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Referring to "Robbie," Asminov's short story from his book, I-Robot, explain why the...

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mmazloum | Student | eNoter

Posted March 13, 2012 at 3:39 AM via web

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Referring to "Robbie," Asminov's short story from his book, I-Robot, explain why the U.S. government banned the use of robots for personal use but allowed the use of robots for extraterrestrial use.

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booboosmoosh | High School Teacher | (Level 3) Educator Emeritus

Posted March 17, 2012 at 1:19 PM (Answer #1)

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It would seem that although Robbie proves himself extremely valuable in the Asminov's I-Robot, in the chapter entitled, "Robbie," by saving Gloria's life at the robot factory, it would seem that the difficulties society had with robots was the reason they were outlawed for personal use.

The first inkling of concern comes from Grace Weston, Gloria's mother. She may well be symbolic of the "non-robot element" in society. When Grace first begins to push to have Robbie removed from the household, she speaks of a fear that something might go wrong with Robbie and he might inadvertently hurt Gloria. George Weston, Gloria's dad, disagrees. He believes that the robot has proved itself by acting as it was programmed to: taking care of Gloria and keeping her safe. In addition, the First Law of Robotics would require Robbie to shut himself down before he would harm a human. George goes on:

Besides I have an engineer from U.S. Robots here twice a year to give the poor gadget a complete overhaul. Why, there's no more chance of anything at all going wrong with Robbie than there is of you or I suddenly going looney—considerably less, in fact.

George believes in the value and safety of the robot. Grace does not give up so easily, and continues to push her husband to remove Robbie from their lives:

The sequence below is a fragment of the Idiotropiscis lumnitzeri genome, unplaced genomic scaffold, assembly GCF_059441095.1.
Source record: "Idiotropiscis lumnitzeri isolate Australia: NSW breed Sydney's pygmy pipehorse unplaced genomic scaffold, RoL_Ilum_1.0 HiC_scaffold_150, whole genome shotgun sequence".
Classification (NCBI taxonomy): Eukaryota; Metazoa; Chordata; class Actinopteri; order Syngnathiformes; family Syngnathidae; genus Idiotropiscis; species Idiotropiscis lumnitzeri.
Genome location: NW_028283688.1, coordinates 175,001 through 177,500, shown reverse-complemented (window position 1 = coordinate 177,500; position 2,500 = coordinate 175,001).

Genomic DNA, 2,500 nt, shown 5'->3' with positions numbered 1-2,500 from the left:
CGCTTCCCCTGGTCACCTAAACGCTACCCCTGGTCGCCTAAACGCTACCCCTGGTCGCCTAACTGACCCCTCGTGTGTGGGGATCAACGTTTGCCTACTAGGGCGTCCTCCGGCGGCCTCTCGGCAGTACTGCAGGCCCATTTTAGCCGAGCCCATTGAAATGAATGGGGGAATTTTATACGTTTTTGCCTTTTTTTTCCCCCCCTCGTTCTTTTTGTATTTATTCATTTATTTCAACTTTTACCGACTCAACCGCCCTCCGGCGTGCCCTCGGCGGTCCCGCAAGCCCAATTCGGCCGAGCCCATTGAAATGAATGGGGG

Most of the villagers consider Robbie dangerous. Children aren't allowed near our place in the evenings.

She also shares that an ordinance has been passed that robots have a curfew and must be inside after dark. George still is not convinced. However, after endless nagging, ultimately George arranges for Robbie's removal. Gloria is devastated.

Grace's concern is focused on Gloria's dependence on a machine. She rejects it without seeing its value: for it has no "soul." Ironically, when the Westons visit the robot factory, Robbie saves Gloria's life. However, her near-miss is also caused by a robot—even though it is one that deals only with other robots.

The fear that a portion of the populace has may well influence the changes in protocol with regard to robots. The unions don't want them because they don't want to lose their jobs to machines. Mothers are afraid of them. With constant pressure, the government may "cave in" just as George did. Ultimately, they turn the robots toward working in outer-space. It would seem the government does not want to face people who don't want robots in their homes. (And people are voters, so we might assume it is a political move.)

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